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Women in Digital Girl Guides International Women's Day

The Drum gives away copies of its Girl Guides Annual to celebrate International Women's Day


By The Drum Team | Editorial

March 8, 2014 | 4 min read

To mark International Women's Day, The Drum is giving away free copies of The Drum Girl Guides Annual published in December 2013.

In December last year, The Drum continued its commitment to championing the successes of women in the digital realm with the publication of its Girl Guides Annual, a 38-page book highlighting 12 women who have succeeded in a male-dominated sector.To celebrate International Women's Day, The Drum is giving our readers access to a free, downloadable pdf of the book, which is normally priced at £14.99.Here, we pick out just a few snippets from the book – from women who have emerged as role models for a new generation of young women starting out in the digital, media and creative industries.“Women are definitely not represented enough in media,” says Carla Buzasi, editor-in-chief, Huffington Post UK. “There aren’t many female newspaper editors in this country and that’s really sad.”“It is tough, especially now as there are fewer jobs, but if you believe in it enough there is no reason why you can’t succeed. It’s such an interesting time to work in this space – everyone is experimenting and trying new things and it’s a time when brands like the Huffington Post can gain cut-through quite quickly.”Laura Jordan Bambach, president of D&AD and creative director at Mr. President, says she has encountered a general undertone of sexism throughout her career and her experiences led her to create SheSays in 2007, an organisation designed to “educate, promote and inspire” women to take up digital creative careers.“It is very, very hard as a woman to get the respect of senior people in the industry, and so you just have to really slog at it,” she says.“A couple of times I’ve had something more overt, where someone has suggested I’m ‘being emotional’ when I have a strong opinion, when actually I’m just passionate about a piece of work.”Abba Newbery, director advertising strategy, News UK argues that more work is needed to encourage women into the tech side of the industry.“There are women at the top of some of the largest digital companies – Sheryl Sandberg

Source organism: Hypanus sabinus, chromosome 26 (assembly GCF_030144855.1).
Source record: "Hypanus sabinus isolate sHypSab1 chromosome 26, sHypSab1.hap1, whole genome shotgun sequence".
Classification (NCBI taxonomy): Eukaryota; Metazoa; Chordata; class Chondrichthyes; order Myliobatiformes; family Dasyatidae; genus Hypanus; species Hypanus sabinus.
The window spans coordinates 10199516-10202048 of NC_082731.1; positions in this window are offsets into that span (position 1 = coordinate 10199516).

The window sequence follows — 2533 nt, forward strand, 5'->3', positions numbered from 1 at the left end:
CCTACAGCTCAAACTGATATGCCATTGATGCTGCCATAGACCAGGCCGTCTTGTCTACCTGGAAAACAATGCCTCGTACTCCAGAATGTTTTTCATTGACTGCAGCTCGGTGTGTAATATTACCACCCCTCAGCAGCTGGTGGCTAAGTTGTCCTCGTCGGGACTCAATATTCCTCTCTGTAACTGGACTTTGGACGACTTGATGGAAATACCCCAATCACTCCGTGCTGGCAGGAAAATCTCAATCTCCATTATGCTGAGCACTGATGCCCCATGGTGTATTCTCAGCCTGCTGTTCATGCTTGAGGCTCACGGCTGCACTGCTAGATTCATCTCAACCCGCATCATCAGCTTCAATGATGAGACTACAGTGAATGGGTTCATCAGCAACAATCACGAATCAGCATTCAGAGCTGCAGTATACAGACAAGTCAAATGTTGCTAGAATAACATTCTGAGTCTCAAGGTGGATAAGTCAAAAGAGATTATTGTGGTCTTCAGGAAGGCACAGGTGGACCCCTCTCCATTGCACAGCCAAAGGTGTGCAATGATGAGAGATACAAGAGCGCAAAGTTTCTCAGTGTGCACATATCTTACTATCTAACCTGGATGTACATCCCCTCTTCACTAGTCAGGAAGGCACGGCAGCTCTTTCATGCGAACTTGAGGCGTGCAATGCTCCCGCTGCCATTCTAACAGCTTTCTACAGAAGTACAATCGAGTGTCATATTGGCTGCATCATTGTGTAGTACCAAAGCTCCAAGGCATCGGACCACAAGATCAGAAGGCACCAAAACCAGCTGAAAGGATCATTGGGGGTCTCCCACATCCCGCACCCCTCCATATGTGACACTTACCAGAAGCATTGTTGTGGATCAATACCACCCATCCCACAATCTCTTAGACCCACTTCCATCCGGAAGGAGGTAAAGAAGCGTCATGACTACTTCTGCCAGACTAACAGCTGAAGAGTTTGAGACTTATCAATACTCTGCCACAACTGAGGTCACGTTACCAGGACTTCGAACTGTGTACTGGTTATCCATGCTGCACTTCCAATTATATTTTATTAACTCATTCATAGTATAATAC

at Facebook, Dawn Airey and Marissa Mayer
 at Yahoo – so this industry clearly offers opportunities for women at the highest level. However, if you step into any tech or developer department you usually only see men so there is still a clear divide over what types of careers women are attracted to. We should be making more effort to attract women into all areas of the digital industry.”Young women embarking on a career in digital should find a “good mentor who you can talk to and share some of those inner demons with,” according to Telefónica’s head of online creative and user experience Sarah Evans.“We need to remove personal barriers because sometimes we’re our own worst enemies – I’ve been in meetings where they ask for volunteers and only the men put
their hands up and I don’t know why that is. There’s probably some brilliant psychology behind that, but it frustrates me that we’re not a bit more game.”Meanwhile Fru Hazlitt, commercial chief at ITV, believes women aren’t represented enough in multiple professions, including digital, and that businesses see the sharpest drop-off in female employees when they hit their mid- thirties. She believes entrepreneurship could be the key to reversing this.“You can be [an entrepreneur] at any time of your life. That’s flexibility, pride, economic growth, it’s non-ageist, and many women are more 
in touch with consumers than men.”Update: The Drum Girl Guides Annual is no longer available for free download under our limited period offer to coincide with International Women's Day. You can purchase a copy here.
Women in Digital Girl Guides International Women's Day

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